2021 • Park City • Austin • Los Angeles • New York City • Toronto • Seventeenth Edition • 2021
#APAParkCity annually makes a space for recognition and celebration of cinematic artists of Asian Pacific and Asian international descent at the Sundance and Slamadance Film Festivals each January in Park City, Utah.
For those attending the (virtual) Sundance and Slamdance Film Festivals at wherever in the world you plan to be from January 28 through February 3 (Sundance) and February 12 through 25 (Slamdance), the Asian Pacific Filmmakers Experience team wants to let you all know who we’re celebrating, centering, and spotlighting. A mix of past #APAParkCity honorees and bright-eyed newcomers portends much excitement and promise for the coming year. Be sure to catch these filmmakers’ films and new media productions. As always, we think this group is very special. And we know you’ll agree with us, too!
Sundance (Directors unless otherwise indicated; * are #APAParkCity returnees)
The plethora of speaker panels was no accident: with the increasing profile of works by filmmakers of color in recent years, the need to expand the range of activities that #APAParkCity organizers create for Sundance and Slamdance filmmakers has morphed from an annual dinner buffet and mixer, to a series that affords a critical opportunity for Asian American, Pacific Islander, and Asian international creatives to celebrate their achievements while addressing the systemic obstacles that continue to inhibit the APA cinematic communities’ enfranchisement in the entertainment industry.
“To have a space where our Asian American and Pacific Islander (AAPI) filmmakers, storytellers, creatives, and industry supporters are celebrated and recognized at Sundance and Slamdance is essential,” said Laarni Rosca Dacanay, an #APAParkCity organizing member and chairperson of the PBS SoCal Asian Pacific Islander Community Council. “By highlighting their work, we add another layer of focus to the stories representing all people of color and other underrepresented communities.
“The AAPI lens is an integral part of the human experience,” added Dacanay. “With events like the Asian Pacific Filmmakers Experience, we are able to support telling all our diverse stories and showing the world how vibrant our AAPI community is.”
Anchored by a pair of filmmaker panels that punctuated the #APAParkCity “Main Event” programs on Park City Sunday at the Wellhaus/Old Town Cellars along Main Street, the stellar line-up of panel events and speakers throughout this year’s edition spoke not only to the broad range of artistic expressions showcased at both Park City festivals, but offered a chance to offer strategies on how to be competitive and successful in this entertainment “new normal.”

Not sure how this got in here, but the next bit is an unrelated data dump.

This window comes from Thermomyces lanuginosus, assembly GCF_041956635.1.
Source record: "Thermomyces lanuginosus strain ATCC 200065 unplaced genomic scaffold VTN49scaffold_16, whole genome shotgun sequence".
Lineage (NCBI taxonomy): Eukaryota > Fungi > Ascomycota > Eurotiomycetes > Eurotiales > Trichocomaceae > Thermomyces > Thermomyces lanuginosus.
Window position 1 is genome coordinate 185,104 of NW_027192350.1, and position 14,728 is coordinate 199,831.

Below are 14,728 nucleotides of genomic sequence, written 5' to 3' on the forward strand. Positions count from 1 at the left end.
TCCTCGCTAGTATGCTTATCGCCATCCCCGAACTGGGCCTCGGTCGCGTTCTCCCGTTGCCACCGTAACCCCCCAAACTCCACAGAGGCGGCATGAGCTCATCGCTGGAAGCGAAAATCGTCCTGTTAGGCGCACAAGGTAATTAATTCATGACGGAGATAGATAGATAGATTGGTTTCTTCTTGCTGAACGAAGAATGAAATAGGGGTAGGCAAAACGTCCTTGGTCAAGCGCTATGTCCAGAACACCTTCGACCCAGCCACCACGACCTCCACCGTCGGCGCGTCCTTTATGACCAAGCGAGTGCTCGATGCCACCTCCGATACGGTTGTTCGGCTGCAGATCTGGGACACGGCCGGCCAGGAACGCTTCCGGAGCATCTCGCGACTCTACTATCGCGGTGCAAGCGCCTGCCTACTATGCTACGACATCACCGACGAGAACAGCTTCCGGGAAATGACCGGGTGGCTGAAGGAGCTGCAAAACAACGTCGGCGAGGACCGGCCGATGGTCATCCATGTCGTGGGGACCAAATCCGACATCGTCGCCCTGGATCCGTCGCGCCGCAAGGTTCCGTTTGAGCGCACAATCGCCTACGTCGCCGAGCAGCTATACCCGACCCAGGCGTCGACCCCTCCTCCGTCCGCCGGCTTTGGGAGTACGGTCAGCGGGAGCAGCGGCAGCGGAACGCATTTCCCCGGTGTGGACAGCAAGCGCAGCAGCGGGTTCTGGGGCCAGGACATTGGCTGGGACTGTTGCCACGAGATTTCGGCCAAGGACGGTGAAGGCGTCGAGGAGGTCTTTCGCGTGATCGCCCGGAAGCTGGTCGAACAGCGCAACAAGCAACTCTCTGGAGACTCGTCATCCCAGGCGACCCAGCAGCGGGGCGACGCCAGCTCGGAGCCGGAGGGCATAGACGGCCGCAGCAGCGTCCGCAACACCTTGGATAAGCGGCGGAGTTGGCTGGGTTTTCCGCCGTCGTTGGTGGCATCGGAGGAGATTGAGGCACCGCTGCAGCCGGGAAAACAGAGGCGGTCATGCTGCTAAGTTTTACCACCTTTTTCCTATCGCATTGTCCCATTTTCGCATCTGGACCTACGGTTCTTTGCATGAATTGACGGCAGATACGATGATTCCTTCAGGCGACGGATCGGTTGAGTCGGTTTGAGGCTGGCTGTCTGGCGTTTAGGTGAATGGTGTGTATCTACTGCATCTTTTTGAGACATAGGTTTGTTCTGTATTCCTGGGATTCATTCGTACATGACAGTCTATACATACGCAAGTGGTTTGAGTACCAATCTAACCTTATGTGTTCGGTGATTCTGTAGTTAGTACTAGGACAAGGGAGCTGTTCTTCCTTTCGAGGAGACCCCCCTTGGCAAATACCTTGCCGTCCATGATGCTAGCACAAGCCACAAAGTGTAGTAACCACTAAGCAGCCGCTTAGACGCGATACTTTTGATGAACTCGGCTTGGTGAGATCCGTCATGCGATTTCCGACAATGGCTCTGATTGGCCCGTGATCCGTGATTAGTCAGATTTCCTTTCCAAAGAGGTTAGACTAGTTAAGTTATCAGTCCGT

That ongoing struggle for enfranchisement provided the underpinnings for the gaggle of boisterous actors who shared their thoughts with NBC News reporter Kimmy Yam in “Unfolding Narratives: Our Stories to Tell,” the HBO/TBS panel in partnership with #APAParkCity that kicked things off on Friday, Jan. 24. Karan Soni, a co-star with fellow panelist Geraldine Viswanathan of the TBS anthology comedy MIRACLE WORKERS, recounted his struggles as an actor of color out of USC before gaining a crucial foothold through independent streaming series and commercials (a mainstay of the raunchy DEADPOOL blockbuster films, Soni is also known as a Diet Coke pitchman). Geraldine, a comedic actor in her native Australia, along with fellow actors Suzy Nakamura (DR. KEN) and Alexander Hodge (INSECURE) likewise amplified the improved climate for Asian American and Asian actors to land more nuanced roles in Hollywood, though they cautioned that the path to a rewarding, sustained career remains fraught with challenges as being offered stereotypical parts and a lack of imagination on the part of producers and writers to create more significant characters for them and their peers. #APAParkCity organizer Minji Chang, who can be seen in the upcoming feature LISA MANIA, foregrounded her role in the long-running talent incubator Kollaboration as one way through which Asian Americans and Pacific Islanders can access and even create meaningful onscreen roles in the mainstream.
Day Two, January 25, saw a dizzyingly rapid-fire trio of panels at the Kimball Arts Center organized by the Asia Society’s Northern and Southern California chapters and Harbour, and hosted by longtime producer Janet Yang. While the cumulative effects of sitting in on a whopping three panels in the space of a mere two hours barely afforded any of the panelists to really cut loose and fully express themselves, the overflow crowd were nevertheless presented with a broad range of issues and challenges addressed by the panelists. In the lead-off panel “Producers: Women Hold Up Half the Sky at Sundance”, festival perenniels Nina Yang Bongiovi (FRUITVALE STATION; ROXANNE, ROXANNE; SORRY TO BOTHER YOU), Mynette Louie (I CARRY YOU WITH ME), and Naja Lockwood (co-founder, Game Changer Films; executive producer, GOOK; LAST DAYS IN VIETNAM) shared how each of them got their start as producers as well as the setbacks each of them experienced as they worked to gain a foothold in the independent producing sphere.